My amaryllis bulbs have been resting in a cool spot on the three season porch we call a Carolina room on the back of the house. I thought it would be good to repot them for this growing season. So about a week ago, I took them to the garage and found a larger pot for the red one. This is the one that has bloomed every year for five years, but didn’t bloom last year. It put up a couple of large leaves, and I did put it out in the sun for the summer. So, I’ll repot it, add some bone meal and a slow release fertilizer and see what happens.
The new pot isn’t a lot larger, but is wider in the middle than the old one. I put a drainage piece in the bottom as it doesn’t have a drain hole, covered that with new potting soil and a handful of bone meal. A shake of slow release fertilizer granules are added.
Lifting the amaryllis out of its old pot, the picture is blurry (sorry for that!) but you can see how the roots are circling the bulb.
I pulled them out a bit and set it into the new pot, filling in with new soil.
The pot that it came from is a nice size to use for the smaller Apple Blossom amaryllis. I cleaned the pot, and prepped it for the other bulb.
The drainage piece that I use begins with part of a plastic seedling pot.
I cut it to just a few inches high and wrap it in a coffee filter. This allows the water to filter away from the roots while keeping the dirt on the outside.
Place it in the bottom of the pot first.
Add potting soil, and a handful of bone meal plus a shake or two of granulated extended release fertilizer.
The roots on this one were just as pot bound, growing in a circular manner like the other one. Pull the roots apart a bit, directing them outward from the plant.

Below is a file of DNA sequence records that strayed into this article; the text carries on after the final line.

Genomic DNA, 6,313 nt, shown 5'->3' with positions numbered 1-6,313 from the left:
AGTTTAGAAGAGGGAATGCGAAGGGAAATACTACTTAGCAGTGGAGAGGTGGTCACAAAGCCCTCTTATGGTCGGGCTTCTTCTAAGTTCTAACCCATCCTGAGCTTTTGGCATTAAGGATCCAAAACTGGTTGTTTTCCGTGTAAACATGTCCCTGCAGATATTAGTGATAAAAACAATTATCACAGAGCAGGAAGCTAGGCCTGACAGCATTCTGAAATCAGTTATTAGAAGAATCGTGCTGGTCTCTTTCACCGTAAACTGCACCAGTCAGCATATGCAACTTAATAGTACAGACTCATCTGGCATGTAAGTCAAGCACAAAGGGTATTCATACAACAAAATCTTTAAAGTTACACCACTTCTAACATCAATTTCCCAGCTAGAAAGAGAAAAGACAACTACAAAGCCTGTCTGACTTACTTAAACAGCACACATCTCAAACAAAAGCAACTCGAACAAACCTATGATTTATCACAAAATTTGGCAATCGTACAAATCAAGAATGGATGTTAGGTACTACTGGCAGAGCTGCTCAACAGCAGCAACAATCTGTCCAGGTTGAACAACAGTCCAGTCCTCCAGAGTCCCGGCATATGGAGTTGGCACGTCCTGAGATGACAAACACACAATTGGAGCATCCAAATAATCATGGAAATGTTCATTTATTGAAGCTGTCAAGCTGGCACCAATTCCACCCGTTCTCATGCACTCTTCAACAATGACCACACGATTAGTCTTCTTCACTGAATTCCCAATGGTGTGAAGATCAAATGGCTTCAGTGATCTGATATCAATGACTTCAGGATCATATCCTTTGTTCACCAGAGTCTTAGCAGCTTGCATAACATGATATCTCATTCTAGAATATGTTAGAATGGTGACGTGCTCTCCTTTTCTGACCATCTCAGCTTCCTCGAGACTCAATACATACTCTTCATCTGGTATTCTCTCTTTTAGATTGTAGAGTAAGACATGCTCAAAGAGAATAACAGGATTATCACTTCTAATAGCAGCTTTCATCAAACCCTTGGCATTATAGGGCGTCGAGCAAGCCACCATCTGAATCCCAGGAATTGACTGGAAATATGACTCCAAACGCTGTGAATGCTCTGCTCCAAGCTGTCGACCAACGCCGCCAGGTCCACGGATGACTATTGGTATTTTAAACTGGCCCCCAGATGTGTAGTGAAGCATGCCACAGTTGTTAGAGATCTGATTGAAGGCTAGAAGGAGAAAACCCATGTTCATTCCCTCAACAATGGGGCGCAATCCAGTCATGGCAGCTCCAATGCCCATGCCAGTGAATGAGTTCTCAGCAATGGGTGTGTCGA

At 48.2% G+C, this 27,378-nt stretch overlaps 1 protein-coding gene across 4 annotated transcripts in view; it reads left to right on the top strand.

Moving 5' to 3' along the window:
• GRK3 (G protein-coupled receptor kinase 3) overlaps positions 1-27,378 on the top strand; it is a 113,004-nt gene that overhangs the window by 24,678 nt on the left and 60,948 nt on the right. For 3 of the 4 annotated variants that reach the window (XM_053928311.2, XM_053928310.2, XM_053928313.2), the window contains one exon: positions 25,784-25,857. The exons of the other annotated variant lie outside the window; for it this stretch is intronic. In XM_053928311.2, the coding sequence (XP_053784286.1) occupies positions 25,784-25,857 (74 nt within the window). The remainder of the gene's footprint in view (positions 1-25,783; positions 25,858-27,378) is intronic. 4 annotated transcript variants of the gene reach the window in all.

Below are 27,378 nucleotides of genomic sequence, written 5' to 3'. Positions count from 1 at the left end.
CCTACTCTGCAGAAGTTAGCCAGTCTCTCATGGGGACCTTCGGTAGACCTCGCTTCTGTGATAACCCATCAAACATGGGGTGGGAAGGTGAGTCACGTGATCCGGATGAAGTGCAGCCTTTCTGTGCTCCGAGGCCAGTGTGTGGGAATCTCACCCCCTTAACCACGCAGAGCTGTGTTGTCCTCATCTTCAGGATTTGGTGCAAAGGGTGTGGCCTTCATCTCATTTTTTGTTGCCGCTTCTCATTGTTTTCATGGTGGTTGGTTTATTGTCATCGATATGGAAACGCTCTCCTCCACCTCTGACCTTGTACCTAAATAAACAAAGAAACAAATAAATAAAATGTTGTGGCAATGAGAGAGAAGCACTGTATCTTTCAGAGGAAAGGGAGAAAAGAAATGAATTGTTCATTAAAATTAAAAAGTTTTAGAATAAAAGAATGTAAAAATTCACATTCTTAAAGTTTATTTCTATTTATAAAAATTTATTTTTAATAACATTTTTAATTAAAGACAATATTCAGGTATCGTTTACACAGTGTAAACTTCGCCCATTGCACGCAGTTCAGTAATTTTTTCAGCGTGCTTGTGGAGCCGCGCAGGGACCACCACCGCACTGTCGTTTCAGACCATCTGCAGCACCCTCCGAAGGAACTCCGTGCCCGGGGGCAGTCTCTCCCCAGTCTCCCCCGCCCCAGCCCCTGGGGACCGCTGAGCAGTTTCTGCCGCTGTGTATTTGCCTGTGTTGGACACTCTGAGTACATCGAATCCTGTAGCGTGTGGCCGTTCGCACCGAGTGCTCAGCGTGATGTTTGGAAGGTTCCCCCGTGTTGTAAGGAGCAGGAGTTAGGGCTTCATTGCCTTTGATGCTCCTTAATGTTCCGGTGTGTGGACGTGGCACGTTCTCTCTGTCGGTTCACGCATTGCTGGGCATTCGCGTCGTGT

Place it in the new pot, and fill in with new potting soil.
I added the two new pots to the little indoor garden on the kitchen pie safe. The Thanksgiving cactus finished its blooming last month.
Just a few days later, the Apple Blossom amaryllis was starting to put new leaves up.
Progress is moving along, just a couple of days later there’s noticeable growth. If you got an amaryllis this year, when it is done blooming, set it outside in partial sun and keep it watered regularly through the summer. When the leaves die off, set it in a cool place for about 8 weeks, then bring it to a warm spot and start watering it again. It should rebloom for you in a few weeks. The normal bloom time is usually January to March for most varieties. My red one tended to bloom in February.
My African violet has started doing something concerning. The center leaves are stunted. There are several possible causes for this, none of them good. I have ruled out infestations and fungal infections, and I am hoping that it is just over-fertilizing. I rinsed the pots with a flood of water, hoping to flush out some of the minerals that may be causing the problem. Will see how it goes. If the leaves don’t recover soon, the plant may done.
This year I am trying something new, over-wintering a couple of plants that were still hanging on right before the first freeze of the season. Moving them to the Carolina room, there are a couple of begonias, one of the calibrachoas, and the tall spike dracaena. In front, the fresh parsley is still producing new leaves, adding a fresh taste to winter dishes.
Now is a good time to do these kinds of chores, with the moon in a full phase. According to my Farmer’s Almanac, from the 28th to the 31st are good days to do just about any kind of winter gardening, starting seeds and transplanting. I like the Farmar’s Almanac Calendar for the kitchen too.
Are you growing anything indoors this winter?